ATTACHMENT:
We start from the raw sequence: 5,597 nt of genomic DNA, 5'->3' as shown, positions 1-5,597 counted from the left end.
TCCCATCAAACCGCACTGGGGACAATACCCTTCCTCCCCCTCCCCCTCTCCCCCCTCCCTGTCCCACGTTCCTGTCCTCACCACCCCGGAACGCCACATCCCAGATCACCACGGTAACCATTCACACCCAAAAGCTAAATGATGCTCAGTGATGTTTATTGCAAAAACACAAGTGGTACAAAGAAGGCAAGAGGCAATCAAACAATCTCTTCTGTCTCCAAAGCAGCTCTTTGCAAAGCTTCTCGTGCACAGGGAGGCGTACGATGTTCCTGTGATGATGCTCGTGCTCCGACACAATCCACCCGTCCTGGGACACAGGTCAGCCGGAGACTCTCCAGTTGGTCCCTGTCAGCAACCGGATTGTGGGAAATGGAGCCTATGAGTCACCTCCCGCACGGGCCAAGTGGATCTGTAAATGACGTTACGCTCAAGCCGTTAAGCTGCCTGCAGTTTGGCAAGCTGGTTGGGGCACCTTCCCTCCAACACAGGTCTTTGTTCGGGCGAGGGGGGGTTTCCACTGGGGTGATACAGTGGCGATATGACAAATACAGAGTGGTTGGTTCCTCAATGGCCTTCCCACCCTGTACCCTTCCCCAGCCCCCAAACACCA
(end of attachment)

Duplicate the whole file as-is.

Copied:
We start from the raw sequence: 5,597 nt of genomic DNA, 5'->3' as shown, positions 1-5,597 counted from the left end.
TCCCATCAAACCGCACTGGGGACAATACCCTTCCTCCCCCTCCCCCTCTCCCCCCTCCCTGTCCCACGTTCCTGTCCTCACCACCCCGGAACGCCACATCCCAGATCACCACGGTAACCATTCACACCCAAAAGCTAAATGATGCTCAGTGATGTTTATTGCAAAAACACAAGTGGTACAAAGAAGGCAAGAGGCAATCAAACAATCTCTTCTGTCTCCAAAGCAGCTCTTTGCAAAGCTTCTCGTGCACAGGGAGGCGTACGATGTTCCTGTGATGATGCTCGTGCTCCGACACAATCCACCCGTCCTGGGACACAGGTCAGCCGGAGACTCTCCAGTTGGTCCCTGTCAGCAACCGGATTGTGGGAAATGGAGCCTATGAGTCACCTCCCGCACGGGCCAAGTGGATCTGTAAATGACGTTACGCTCAAGCCGTTAAGCTGCCTGCAGTTTGGCAAGCTGGTTGGGGCACCTTCCCTCCAACACAGGTCTTTGTTCGGGCGAGGGGGGGTTTCCACTGGGGTGATACAGTGGCGATATGACAAATACAGAGTGGTTGGTTCCTCAATGGCCTTCCCACCCTGTACCCTTCCCCAGCCCCCAAACACCA